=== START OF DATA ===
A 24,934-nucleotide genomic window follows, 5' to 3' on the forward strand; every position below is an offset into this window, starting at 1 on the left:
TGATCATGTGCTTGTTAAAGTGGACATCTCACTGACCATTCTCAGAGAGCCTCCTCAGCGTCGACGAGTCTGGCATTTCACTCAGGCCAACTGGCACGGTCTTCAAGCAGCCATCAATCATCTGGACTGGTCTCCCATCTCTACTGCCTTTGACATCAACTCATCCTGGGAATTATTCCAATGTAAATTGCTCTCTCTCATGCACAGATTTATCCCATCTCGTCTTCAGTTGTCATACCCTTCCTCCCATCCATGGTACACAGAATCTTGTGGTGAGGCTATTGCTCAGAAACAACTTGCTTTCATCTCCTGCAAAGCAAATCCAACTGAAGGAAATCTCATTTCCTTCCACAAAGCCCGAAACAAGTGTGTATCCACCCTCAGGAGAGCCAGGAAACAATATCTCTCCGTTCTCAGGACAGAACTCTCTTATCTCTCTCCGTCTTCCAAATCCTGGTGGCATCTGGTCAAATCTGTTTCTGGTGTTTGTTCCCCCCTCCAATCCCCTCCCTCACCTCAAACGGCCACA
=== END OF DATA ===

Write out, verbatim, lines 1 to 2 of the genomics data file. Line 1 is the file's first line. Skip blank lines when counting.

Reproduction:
A 24,934-nucleotide genomic window follows, 5' to 3' on the forward strand; every position below is an offset into this window, starting at 1 on the left:
TGATCATGTGCTTGTTAAAGTGGACATCTCACTGACCATTCTCAGAGAGCCTCCTCAGCGTCGACGAGTCTGGCATTTCACTCAGGCCAACTGGCACGGTCTTCAAGCAGCCATCAATCATCTGGACTGGTCTCCCATCTCTACTGCCTTTGACATCAACTCATCCTGGGAATTATTCCAATGTAAATTGCTCTCTCTCATGCACAGATTTATCCCATCTCGTCTTCAGTTGTCATACCCTTCCTCCCATCCATGGTACACAGAATCTTGTGGTGAGGCTATTGCTCAGAAACAACTTGCTTTCATCTCCTGCAAAGCAAATCCAACTGAAGGAAATCTCATTTCCTTCCACAAAGCCCGAAACAAGTGTGTATCCACCCTCAGGAGAGCCAGGAAACAATATCTCTCCGTTCTCAGGACAGAACTCTCTTATCTCTCTCCGTCTTCCAAATCCTGGTGGCATCTGGTCAAATCTGTTTCTGGTGTTTGTTCCCCCCTCCAATCCCCTCCCTCACCTCAAACGGCCACA